Washington, D.C. is famous around the world, and it is known for anything but culture. People come here to see “the most powerful city in the world,” the White House, and monuments upon monuments—usually constructed in honor of political figures. The city is synonymous with politics, with the museums of The Smithsonian being the only exposure to anything that can be considered “cultural” that most visitors are exposed to.
But away from the steps of the United States Capitol building and the National Mall, Washington, D.C. has a unique culture all its own, with a history as rich as any other city in America. With a predominantly African-American population, Chocolate City (as it is known to some locals) has been a hub of musical creativity, Civil Rights activism, and culinary prowess for well over 100 years. To experience this first-hand, get away from the Tourmobile and check out some of these sights and sounds that you may not know as much about:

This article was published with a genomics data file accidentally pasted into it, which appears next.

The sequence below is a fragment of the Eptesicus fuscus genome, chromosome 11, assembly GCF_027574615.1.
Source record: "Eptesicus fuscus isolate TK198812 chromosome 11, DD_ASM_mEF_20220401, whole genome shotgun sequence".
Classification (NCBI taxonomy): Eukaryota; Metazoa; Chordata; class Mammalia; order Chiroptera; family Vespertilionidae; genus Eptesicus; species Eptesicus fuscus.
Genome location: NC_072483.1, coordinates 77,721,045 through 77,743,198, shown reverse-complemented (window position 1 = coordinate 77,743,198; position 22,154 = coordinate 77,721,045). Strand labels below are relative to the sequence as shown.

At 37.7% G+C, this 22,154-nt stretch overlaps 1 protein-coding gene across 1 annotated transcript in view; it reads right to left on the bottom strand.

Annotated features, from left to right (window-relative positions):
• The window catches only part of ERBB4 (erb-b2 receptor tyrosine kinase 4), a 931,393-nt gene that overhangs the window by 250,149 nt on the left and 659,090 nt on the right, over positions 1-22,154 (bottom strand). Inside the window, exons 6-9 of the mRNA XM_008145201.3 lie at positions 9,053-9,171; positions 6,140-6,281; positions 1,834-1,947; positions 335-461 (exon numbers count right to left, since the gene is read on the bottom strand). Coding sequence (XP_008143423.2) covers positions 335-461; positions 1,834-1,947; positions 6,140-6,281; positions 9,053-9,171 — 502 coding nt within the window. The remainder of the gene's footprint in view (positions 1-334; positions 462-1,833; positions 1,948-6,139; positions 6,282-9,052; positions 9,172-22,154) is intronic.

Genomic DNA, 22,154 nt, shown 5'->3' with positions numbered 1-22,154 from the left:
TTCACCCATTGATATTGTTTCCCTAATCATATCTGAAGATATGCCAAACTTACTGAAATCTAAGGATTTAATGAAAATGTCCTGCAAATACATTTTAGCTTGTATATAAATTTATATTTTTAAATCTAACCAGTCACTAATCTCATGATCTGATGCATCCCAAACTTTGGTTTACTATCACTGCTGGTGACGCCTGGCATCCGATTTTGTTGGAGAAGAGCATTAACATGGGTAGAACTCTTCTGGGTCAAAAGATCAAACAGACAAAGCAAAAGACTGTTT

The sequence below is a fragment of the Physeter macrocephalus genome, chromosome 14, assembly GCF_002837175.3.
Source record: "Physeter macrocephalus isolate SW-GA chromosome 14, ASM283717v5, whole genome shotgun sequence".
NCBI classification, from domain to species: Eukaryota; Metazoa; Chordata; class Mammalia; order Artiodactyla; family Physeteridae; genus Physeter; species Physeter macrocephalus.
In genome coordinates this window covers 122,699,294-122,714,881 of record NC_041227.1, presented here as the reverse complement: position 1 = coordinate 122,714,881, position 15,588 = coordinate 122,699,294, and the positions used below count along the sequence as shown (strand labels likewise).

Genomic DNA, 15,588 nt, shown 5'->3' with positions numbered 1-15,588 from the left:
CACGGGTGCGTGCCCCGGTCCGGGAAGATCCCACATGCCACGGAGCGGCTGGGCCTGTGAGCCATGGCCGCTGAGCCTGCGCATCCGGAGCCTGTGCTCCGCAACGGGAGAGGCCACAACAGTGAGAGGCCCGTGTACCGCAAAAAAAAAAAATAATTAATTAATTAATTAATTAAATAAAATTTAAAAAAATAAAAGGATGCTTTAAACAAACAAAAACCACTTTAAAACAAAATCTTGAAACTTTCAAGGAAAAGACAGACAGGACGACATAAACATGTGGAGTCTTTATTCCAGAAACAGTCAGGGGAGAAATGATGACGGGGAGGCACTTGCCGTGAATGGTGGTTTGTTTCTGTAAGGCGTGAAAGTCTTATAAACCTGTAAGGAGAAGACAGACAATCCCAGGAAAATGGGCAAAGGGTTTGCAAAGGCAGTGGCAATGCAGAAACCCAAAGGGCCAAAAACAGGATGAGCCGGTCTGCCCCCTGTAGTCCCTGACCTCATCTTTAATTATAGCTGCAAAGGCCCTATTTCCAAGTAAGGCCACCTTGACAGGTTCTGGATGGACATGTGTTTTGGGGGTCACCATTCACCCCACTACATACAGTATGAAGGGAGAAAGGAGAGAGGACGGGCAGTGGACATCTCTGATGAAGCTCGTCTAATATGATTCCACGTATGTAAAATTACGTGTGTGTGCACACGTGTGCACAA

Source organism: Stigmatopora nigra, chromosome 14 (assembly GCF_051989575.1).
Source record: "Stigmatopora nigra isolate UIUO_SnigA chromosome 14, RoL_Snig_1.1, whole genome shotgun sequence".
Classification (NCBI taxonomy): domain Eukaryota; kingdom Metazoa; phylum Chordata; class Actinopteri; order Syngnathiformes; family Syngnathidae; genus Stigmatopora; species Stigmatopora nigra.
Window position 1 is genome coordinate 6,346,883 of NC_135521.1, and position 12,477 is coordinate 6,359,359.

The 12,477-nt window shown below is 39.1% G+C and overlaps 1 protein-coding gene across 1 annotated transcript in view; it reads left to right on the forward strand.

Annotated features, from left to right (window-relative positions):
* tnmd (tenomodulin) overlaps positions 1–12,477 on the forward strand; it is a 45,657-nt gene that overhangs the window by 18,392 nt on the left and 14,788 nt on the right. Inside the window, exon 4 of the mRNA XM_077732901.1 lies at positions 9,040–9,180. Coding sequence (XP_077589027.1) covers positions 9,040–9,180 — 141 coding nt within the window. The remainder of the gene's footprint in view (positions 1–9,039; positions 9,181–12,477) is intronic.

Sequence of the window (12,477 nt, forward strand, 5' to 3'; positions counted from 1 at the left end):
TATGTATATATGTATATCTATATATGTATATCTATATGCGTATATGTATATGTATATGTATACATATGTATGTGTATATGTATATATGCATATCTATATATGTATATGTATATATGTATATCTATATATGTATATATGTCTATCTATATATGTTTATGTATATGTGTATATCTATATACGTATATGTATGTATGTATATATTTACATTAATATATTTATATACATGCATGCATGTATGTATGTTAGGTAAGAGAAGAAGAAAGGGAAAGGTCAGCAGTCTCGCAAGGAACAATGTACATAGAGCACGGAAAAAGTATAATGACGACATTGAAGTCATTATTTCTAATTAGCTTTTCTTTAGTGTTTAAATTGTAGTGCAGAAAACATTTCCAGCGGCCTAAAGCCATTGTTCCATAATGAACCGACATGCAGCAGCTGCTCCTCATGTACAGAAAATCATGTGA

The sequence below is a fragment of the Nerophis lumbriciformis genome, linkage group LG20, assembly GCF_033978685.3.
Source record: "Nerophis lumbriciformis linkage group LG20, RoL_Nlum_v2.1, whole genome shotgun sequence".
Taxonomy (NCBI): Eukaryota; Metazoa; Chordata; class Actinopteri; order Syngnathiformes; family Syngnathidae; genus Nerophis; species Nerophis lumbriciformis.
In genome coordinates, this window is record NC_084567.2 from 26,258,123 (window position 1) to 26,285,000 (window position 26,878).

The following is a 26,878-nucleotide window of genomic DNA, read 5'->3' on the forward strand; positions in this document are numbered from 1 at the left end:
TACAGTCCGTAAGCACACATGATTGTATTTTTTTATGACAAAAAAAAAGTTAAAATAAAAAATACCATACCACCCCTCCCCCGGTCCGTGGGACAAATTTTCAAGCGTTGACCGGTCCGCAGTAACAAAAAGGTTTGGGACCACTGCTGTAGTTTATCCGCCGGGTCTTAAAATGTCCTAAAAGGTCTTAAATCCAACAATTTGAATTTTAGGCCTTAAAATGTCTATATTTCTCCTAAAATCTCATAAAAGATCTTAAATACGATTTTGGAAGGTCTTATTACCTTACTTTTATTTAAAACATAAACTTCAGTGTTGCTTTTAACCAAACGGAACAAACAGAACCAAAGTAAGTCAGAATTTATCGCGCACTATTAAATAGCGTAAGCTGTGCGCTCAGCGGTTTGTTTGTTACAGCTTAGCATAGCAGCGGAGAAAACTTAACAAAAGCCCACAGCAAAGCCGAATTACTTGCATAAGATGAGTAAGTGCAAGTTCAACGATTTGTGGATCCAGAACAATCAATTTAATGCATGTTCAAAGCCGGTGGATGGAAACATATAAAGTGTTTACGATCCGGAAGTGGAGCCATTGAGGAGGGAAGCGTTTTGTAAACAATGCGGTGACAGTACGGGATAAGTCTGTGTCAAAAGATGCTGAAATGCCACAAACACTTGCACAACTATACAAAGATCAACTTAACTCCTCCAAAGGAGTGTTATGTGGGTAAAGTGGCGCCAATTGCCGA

- U Street Corridor: Once the rival to New York City’s Harlem in terms of cultural influence and significance, U Street was a hub of Civil Rights activism in the mid-1900s and today hosts a thriving social scene full of bars and restaurants.
- Adams-Morgan: By night a popular nightlife spot, particularly among younger crowds, by day Adams-Morgan plays host to an eclectic collection of restaurants offering just about any kind of cuisine that can be found on earth.
- Eastern Market: A bustling market since 1873, Eastern Market today still plays host to a variety of food and crafts vendors, artists and the occasional musician—weekends only.
- Dupont Circle: The hub of Washington’s thriving gay community, the neighborhood surrounding this large traffic circle hosts a diverse variety of cafes, restaurants and night spots despite being adjacent to the city’s primary business district.
- Georgetown: Like nearby Dupont, this neighborhood is home to cafes, restaurants, but also hosts a major university, lots of shopping, and charming cobblestone streets and majestic homes.